Not surprisingly, these bare-bones controls translate to bare-bones playback options. There's an easily accessible random-play mode; otherwise, songs are played in the order they were copied to the player or alphabetically, if copied all at once. You can also cycle through a handful of preprogrammed equalizer settings, though Oakley doesn't specify what they are--and without an LCD, there's no way to visually tell what mode you're in.
Adding music to the Thump is exclusively a drag-and-drop affair unless you use a program like Musicmatch or Windows Media Player, though no such software is included. Thankfully, the Thump features a USB 2.0 interface, so copying songs is a speedy process. CNET Labs recorded an average transfer time of 1.3MB per second when moving 100MB of MP3s. In addition to that popular format, the Thump supports WAV and DRM-protected WMAs, so you can play songs purchased from most online stores, though you have to download a firmware update first. It can also be used to store data files.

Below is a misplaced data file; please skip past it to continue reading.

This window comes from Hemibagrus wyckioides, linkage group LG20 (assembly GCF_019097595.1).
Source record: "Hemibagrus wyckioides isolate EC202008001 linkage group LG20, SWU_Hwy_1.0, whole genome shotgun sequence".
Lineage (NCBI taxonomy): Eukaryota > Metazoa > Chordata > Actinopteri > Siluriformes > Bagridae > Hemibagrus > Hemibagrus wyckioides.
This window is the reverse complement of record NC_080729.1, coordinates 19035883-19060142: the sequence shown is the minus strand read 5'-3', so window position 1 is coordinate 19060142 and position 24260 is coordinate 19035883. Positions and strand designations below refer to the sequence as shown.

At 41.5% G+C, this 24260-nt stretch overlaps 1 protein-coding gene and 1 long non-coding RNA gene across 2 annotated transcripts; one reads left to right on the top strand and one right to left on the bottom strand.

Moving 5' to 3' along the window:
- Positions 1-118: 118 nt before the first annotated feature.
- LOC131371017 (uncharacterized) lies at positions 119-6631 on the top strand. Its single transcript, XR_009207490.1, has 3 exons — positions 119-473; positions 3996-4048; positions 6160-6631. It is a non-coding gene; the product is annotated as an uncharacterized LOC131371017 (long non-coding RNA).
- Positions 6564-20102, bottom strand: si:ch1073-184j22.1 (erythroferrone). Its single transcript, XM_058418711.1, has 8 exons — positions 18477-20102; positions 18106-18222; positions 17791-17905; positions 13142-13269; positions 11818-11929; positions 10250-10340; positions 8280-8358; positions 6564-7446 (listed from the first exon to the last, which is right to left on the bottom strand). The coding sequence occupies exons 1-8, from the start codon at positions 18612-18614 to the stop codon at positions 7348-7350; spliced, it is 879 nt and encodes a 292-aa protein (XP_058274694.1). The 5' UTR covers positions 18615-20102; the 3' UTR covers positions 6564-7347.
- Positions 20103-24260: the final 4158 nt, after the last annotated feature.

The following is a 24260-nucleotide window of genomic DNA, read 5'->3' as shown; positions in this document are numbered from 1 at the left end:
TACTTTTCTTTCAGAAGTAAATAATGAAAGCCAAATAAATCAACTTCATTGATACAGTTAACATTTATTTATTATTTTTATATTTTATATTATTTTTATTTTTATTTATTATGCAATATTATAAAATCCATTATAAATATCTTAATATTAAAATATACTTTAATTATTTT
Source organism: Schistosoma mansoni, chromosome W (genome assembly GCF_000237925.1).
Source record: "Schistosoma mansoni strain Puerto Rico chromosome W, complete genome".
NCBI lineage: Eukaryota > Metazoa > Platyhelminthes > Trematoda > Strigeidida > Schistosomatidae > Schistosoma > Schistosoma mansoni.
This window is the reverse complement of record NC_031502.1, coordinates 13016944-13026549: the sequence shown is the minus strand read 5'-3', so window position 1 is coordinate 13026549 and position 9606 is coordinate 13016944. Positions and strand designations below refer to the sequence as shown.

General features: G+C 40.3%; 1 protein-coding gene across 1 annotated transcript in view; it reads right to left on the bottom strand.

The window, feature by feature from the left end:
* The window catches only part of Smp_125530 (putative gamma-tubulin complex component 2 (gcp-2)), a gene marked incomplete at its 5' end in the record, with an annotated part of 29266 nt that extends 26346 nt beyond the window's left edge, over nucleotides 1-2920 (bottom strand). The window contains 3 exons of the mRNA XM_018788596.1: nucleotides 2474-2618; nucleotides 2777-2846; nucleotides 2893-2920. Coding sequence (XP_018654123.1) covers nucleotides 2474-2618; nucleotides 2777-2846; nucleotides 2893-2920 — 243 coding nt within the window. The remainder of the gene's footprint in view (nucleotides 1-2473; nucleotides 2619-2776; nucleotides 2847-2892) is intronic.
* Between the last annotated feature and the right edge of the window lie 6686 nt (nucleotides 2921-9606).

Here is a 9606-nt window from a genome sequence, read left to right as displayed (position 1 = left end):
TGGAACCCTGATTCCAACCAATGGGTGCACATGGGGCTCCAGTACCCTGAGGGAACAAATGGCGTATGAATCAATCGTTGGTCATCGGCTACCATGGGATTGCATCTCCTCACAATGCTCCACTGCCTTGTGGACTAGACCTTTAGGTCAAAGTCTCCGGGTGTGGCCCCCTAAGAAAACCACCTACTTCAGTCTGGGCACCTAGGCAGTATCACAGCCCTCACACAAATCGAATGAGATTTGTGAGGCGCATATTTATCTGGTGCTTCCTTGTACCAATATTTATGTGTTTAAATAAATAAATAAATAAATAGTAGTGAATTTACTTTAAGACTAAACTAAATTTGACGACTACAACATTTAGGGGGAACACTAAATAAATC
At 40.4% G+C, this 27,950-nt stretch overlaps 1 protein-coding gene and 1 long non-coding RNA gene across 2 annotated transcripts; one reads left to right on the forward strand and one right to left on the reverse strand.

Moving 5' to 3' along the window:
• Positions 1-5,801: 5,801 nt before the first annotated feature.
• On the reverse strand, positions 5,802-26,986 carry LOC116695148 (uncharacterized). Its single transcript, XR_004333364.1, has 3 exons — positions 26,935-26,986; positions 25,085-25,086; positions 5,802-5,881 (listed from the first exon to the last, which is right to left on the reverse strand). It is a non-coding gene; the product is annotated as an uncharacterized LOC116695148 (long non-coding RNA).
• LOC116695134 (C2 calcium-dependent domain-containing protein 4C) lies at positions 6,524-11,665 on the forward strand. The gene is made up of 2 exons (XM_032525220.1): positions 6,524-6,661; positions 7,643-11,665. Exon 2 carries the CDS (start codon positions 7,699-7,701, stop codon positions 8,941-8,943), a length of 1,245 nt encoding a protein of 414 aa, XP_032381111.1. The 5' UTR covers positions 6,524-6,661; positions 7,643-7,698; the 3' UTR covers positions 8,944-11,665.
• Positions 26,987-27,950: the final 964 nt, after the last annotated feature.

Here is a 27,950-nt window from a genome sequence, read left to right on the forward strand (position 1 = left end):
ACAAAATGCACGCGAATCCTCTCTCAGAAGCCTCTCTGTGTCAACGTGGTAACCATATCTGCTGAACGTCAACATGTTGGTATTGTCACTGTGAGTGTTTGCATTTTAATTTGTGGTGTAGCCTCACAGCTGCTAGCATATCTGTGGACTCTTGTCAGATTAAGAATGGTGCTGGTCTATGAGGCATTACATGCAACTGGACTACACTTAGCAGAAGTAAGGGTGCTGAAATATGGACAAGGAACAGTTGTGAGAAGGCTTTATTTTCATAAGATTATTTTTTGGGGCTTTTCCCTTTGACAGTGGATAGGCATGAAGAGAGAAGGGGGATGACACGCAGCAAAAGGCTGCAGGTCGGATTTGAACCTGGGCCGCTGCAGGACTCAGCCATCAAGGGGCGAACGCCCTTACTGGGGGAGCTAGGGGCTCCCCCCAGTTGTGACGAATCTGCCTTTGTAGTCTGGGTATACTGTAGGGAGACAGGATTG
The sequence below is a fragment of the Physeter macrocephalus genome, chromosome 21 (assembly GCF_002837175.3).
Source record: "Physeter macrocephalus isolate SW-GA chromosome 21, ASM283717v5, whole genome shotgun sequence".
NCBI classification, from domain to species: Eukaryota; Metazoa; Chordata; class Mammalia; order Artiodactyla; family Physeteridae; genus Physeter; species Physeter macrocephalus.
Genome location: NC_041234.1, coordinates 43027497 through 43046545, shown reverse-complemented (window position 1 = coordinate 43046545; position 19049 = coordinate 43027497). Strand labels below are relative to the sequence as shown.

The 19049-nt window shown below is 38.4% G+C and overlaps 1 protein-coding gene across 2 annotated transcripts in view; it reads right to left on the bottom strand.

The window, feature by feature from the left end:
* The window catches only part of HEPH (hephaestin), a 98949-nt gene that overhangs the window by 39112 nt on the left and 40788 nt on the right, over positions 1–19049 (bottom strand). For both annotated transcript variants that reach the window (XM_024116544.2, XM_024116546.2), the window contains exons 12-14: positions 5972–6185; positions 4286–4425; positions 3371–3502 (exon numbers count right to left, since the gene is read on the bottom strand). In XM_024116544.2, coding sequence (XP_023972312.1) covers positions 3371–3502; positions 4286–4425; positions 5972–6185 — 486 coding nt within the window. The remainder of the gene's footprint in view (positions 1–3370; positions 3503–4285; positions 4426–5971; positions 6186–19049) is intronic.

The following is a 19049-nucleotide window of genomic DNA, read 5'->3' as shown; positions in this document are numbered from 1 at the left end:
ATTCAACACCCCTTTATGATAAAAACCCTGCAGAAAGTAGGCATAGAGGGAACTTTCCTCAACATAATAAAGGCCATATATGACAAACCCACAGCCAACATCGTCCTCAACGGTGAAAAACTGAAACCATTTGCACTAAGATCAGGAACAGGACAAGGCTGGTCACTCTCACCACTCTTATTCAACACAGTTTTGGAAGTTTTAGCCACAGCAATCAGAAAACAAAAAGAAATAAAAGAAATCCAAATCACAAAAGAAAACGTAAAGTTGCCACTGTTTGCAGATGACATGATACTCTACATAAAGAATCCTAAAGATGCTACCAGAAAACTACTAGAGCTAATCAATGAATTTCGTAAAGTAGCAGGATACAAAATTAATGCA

The Thump features a nonremovable lithium-ion battery that recharges via the USB. There's no repeat function, so we were unable to record a solid time for battery life. Oakley says the battery is good for about 6 hours between charges--not great, but at least you don't have to buy disposables.
For most prospective buyers, the only real stumbling block is the price: $395 and $495 for the 128MB and 256MB models, respectively. With a 40GBselling for about the same price as the 128MB Thump, it's hard to justify splurging on the shades. For what it's worth, the Thump delivers phenomenal sound. Even our 128Kbps MP3s demonstrated a surprisingly full-bodied clarity. But Oakley needs to lower the price so that even nonmillionaires can enjoy this way-cool eyewear.